Archive for November, 2013

Instant Nancy Web Development – A book review

Wednesday, November 27th, 2013

I got an email a couple of weeks back from the publisher of “Instant Nancy Web Development” (by Christian Horsdal (@chr_horsdal) asking if I’d review a new book they were publishing on Nancy web development.

It didn’t pique my interest, not because of the subject matter, but because of the horror stories I’d seen around the web regarding both the quality of their books along with the way they treat their authors and reviewers.

I first became aware of Packt when they got into the habit of asking me to both work for free (sorry, for the pleasure of seeing my name in print) or occasionally to write books about things that I only had a passing grasp of.

Suffice to say, getting yet another email asking me to work for the reward of “a £7 eBook” isn’t normally the start of a pleasant experience, but this time it was a topic particularly close to my heart. Regardless, consider this full disclosure – I’m also fairly sure this isn’t the introduction their marketing department was hoping for. Good material rises to the top naturally, and I oppose this kind of paid-for marketing.

I like Nancy as a framework, and adopted fairly early in its life for real software (I’ve gone into that in detail previously) – I use it about as much as I use ASP.NET MVC, and I know it pretty well. I’m no expert, but I’ve used it a fair bit in anger. With that said, I’m not this books target audience. I went in having already read @philliphaydon‘s review, so I had a little context, and I cut through it in two sittings.

Firstly, the good – I enjoyed the tone of the book, it felt approachable and light, pitching itself as a getting started guide. The preface is decent at explaining why Nancy exists, though suffers a little from waffle and repetition – though no more so than other first books.

The structure is approachable, each chapter dealing with a single recipe with code and tests shown along with the downloads, and for the most part the examples are clear and easy to follow.

There are a couple of especially good examples that are worth calling out – custom accept types and content negotiation (where I learnt things I’d not run into before) and the section about enabling Razor views were especially well baked.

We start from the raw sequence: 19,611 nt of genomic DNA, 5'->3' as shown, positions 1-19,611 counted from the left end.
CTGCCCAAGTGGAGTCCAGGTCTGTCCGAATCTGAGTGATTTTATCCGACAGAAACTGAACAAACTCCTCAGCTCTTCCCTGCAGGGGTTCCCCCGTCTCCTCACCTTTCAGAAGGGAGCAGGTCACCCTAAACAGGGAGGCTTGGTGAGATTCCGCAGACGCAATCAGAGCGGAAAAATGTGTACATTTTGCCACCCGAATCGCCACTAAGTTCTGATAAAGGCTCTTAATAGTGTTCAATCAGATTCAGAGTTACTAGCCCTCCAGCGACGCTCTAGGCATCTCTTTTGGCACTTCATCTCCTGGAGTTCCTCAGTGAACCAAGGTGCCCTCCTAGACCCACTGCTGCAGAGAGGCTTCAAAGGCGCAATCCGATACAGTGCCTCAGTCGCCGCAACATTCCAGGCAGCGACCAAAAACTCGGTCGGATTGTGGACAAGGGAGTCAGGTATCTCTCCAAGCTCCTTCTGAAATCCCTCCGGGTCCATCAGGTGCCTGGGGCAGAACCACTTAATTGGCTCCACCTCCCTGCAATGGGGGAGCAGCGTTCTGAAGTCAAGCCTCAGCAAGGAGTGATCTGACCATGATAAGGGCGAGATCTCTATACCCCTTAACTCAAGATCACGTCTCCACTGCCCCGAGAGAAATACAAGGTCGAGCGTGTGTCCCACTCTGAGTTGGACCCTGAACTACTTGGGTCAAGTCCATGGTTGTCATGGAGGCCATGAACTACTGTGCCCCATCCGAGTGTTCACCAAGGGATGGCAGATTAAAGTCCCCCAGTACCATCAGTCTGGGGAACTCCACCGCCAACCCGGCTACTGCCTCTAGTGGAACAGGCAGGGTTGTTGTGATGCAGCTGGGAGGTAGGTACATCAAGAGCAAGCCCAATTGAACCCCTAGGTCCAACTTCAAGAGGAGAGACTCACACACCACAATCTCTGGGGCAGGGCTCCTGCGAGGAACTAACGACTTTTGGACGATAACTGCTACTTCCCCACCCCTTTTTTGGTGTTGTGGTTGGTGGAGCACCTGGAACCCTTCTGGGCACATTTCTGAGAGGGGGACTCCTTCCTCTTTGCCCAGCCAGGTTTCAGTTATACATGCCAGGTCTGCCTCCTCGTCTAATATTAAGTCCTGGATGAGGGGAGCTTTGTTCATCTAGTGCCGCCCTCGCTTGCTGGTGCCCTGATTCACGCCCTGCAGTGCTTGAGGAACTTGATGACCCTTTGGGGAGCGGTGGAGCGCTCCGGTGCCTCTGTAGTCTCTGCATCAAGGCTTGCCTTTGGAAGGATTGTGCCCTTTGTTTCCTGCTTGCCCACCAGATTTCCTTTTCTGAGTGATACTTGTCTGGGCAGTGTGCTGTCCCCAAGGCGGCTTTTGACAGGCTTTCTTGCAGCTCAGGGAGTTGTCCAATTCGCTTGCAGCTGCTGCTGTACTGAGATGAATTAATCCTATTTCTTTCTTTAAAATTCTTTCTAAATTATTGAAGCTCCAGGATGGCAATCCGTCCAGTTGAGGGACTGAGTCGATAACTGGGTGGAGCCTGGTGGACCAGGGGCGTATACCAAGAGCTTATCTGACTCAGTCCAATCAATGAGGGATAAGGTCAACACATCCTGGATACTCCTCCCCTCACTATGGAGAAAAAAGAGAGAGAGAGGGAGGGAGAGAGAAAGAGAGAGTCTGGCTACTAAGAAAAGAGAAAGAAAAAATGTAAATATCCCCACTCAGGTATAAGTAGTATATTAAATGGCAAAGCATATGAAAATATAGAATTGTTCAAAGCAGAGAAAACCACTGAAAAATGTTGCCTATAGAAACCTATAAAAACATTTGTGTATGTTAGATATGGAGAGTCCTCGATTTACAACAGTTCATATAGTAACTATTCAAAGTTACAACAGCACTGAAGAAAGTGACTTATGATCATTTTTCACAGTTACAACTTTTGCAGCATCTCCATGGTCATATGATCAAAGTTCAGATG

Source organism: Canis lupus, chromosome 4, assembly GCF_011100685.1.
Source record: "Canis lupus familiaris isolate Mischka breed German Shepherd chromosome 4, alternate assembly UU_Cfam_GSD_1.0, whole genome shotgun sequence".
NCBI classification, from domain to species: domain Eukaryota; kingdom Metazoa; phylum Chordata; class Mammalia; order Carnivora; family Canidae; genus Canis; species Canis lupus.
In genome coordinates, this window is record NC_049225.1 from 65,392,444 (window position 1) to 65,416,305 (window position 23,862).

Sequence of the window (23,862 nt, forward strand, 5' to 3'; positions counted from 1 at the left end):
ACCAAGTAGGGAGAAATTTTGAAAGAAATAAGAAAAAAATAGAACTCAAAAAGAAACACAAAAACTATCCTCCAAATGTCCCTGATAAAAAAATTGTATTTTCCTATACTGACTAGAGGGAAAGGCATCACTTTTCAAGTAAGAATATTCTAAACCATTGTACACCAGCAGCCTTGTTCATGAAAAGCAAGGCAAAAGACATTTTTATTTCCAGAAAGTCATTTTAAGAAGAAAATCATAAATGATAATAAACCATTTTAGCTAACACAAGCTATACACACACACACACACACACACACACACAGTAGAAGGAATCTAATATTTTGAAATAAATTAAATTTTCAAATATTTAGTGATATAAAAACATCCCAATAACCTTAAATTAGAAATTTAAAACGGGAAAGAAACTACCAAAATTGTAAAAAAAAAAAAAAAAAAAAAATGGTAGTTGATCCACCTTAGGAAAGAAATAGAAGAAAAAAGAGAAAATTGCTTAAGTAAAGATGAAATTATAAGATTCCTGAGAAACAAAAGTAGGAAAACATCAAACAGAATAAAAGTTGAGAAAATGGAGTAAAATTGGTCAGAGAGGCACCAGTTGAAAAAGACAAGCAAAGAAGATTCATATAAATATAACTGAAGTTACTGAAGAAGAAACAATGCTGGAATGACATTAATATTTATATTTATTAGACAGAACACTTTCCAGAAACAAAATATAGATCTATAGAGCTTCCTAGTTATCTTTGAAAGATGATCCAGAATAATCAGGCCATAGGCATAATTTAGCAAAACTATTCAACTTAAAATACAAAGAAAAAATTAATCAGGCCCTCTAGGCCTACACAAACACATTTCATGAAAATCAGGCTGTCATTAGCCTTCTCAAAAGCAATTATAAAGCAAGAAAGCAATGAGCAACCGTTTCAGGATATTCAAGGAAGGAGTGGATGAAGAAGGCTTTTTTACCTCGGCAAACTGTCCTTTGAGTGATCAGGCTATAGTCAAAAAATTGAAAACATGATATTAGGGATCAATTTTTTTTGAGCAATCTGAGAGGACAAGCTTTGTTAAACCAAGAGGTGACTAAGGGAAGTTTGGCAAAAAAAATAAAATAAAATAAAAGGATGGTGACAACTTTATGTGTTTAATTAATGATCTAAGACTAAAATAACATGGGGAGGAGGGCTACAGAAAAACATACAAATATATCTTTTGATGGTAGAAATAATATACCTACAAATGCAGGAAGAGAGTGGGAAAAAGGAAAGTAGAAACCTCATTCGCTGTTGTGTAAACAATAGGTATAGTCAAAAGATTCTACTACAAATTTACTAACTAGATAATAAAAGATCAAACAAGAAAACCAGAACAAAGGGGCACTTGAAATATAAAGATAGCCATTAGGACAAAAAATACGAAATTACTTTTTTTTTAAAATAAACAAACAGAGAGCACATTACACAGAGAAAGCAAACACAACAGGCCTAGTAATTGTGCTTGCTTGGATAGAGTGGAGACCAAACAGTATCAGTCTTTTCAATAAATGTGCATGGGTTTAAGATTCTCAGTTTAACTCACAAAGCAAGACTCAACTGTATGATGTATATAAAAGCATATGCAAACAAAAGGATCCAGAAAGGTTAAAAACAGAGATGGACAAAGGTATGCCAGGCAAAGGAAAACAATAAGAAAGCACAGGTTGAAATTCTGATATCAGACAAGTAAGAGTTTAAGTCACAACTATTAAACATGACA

Each chapter builds on the last and the author explains the progression between them clearly. As a series of examples that you can build on, A+, would recommend.

The bad – the focus on examples is a little bit of a double edged sword really. The book reads like a well thought out series of blog posts, but lacks a sense of narrative or direction. Reading through it, I couldn’t help but feel that at no point had the general anatomy of a Nancy app really been explained.

Concepts are introduced and reinforced with examples, but you’re expected to pick up the why on the way. As a result, when the book does start pushing test first development (which is obviously a good thing) or dependency injection, it feels out of place from the steady canter of test example, test example. Notably, at one point the book spends a couple of paragraphs discussing testing on AppHarbour, which felt like a total tangent at the time, coupled with the logging example featuring especially verbose tests and delving a little too deeply into NLog.

There were also a couple of things I picked up in the examples that’d probably cause issue – copying views to output locations is a gotcha if you want to quickly host your existing app in IIS, and the default self host example neglects to point out that you can have Nancy do URL reservation rather than shelling out to the command line.

If anything, this is a book that feels like it wanted to be bigger than it ended up. There’s good narrative material on TDD, logging and explaining the need for Nancy, but it just felt like it was missing the cohesion and guidance to hold it together as more than a rock solid set of examples. If there were to be a second edition, I’d love to see the author share more about how he prefers to structure applications that use Nancy, rather than just focusing on “what works”.

The ugly – Kindle formatting. I read though the book on a Nexus 7 with the Kindle app, and the formatting for tablets is a bit of a mess. Formatting code is never going to be pretty on eReaders, and the code itself is no better or worse than other technical books, but I spent a couple of minutes confused during the introduction that explained that attention would be called to specific areas of the code using bold. Which looked exactly like regular text to me. I suspect I’d have a better experience reading the PDF, but you live and learn.